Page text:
NSA Chief: Reports U.S. Collected Data from Allies ‘Completely False’

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400px-Flag_of_the_United_States_National_Security_Agency.svg(CNN) — The head of the National Security Agency denied Tuesday that the United States collected telephone and e-mail records directly from European citizens, calling reports based on leaks by Edward Snowden “completely false.”

“To be perfectly clear, this is not information that we collected on European citizens. It represents information that we, and our NATO allies, have collected in defense of our countries and in support of military operations,” Army Gen. Keith Alexander, the NSA director, told a House committee reviewing the agency’s surveillance activities.

The statement by Alexander before the House Intelligence Committee came as a number of lawmakers called for changes to the way intelligence is collected.

The hearing, billed as a discussion of potential changes to the 35-year-old Foreign Intelligence Surveillance Act, commonly known as FISA, follows a report by the German magazine Der Spiegel that the NSA monitored German Chancellor Angela Merkel’s cell phone. Some reports also suggest the United States carried out surveillance on French and Spanish citizens.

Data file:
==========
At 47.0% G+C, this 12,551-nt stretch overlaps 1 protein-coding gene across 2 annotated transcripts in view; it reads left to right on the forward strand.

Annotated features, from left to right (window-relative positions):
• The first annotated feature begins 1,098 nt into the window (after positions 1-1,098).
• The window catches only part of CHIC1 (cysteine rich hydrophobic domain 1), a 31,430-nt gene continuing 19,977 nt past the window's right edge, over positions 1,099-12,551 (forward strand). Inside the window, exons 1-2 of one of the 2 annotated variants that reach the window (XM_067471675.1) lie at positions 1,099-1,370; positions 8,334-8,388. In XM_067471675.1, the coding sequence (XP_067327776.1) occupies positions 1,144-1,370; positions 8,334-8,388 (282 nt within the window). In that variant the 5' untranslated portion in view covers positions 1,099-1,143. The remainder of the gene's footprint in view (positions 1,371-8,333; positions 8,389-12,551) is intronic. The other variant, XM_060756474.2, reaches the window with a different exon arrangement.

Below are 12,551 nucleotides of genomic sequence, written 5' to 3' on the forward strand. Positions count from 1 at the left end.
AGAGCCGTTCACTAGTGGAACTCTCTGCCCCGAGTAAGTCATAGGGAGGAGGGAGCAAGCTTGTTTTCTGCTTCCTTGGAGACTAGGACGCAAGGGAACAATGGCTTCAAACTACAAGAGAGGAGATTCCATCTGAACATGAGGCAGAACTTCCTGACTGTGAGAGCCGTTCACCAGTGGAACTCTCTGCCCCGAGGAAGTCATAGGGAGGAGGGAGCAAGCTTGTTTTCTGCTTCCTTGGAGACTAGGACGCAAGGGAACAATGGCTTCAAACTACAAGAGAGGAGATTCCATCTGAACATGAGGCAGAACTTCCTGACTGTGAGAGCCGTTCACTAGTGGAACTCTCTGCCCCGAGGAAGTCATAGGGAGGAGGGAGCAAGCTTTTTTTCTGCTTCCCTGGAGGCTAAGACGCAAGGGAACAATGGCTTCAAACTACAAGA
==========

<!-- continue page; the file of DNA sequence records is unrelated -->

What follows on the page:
It was the latest in a series of allegations that stem from disclosures given to news organizations by Snowden, the former NSA contractor who describes himself as a whistle-blower.

Rocky relations

The allegations have rocked U.S.-European relations with a number of countries calling for investigations. Germany has threatened to cut off the ability of the United States to track bank transfers associated with terror groups.

As the nation’s spy chiefs testified, two ranking lawmakers from opposing parties introduced bills that call for greater transparency and oversight of the NSA’s surveillance programs.

But during the hearing, House Intelligence Committee Chairman Mike Rogers said collecting foreign intelligence was important to protecting Americans and allies from terrorism.

“Every nation collects foreign intelligence. That is not unique to the United States,” said Rogers, R-Michigan. “What is unique to the United States is our level of oversight, our commitment to privacy protections, and our checks and balances on intelligence collection.”

Alexander said media outlets misinterpreted documents that were leaked. He said the NSA legally collected metadata from some phone calls, and the rest of the metadata came from U.S. allies.

He said European intelligence services collected phone records in war zones and other areas outside their borders and shared them with the NSA.

Alexander vigorously defended the agency’s intelligence gathering activities, saying it has saved lives “not only here but in Europe and around the world.”

Read the full story on CNN.

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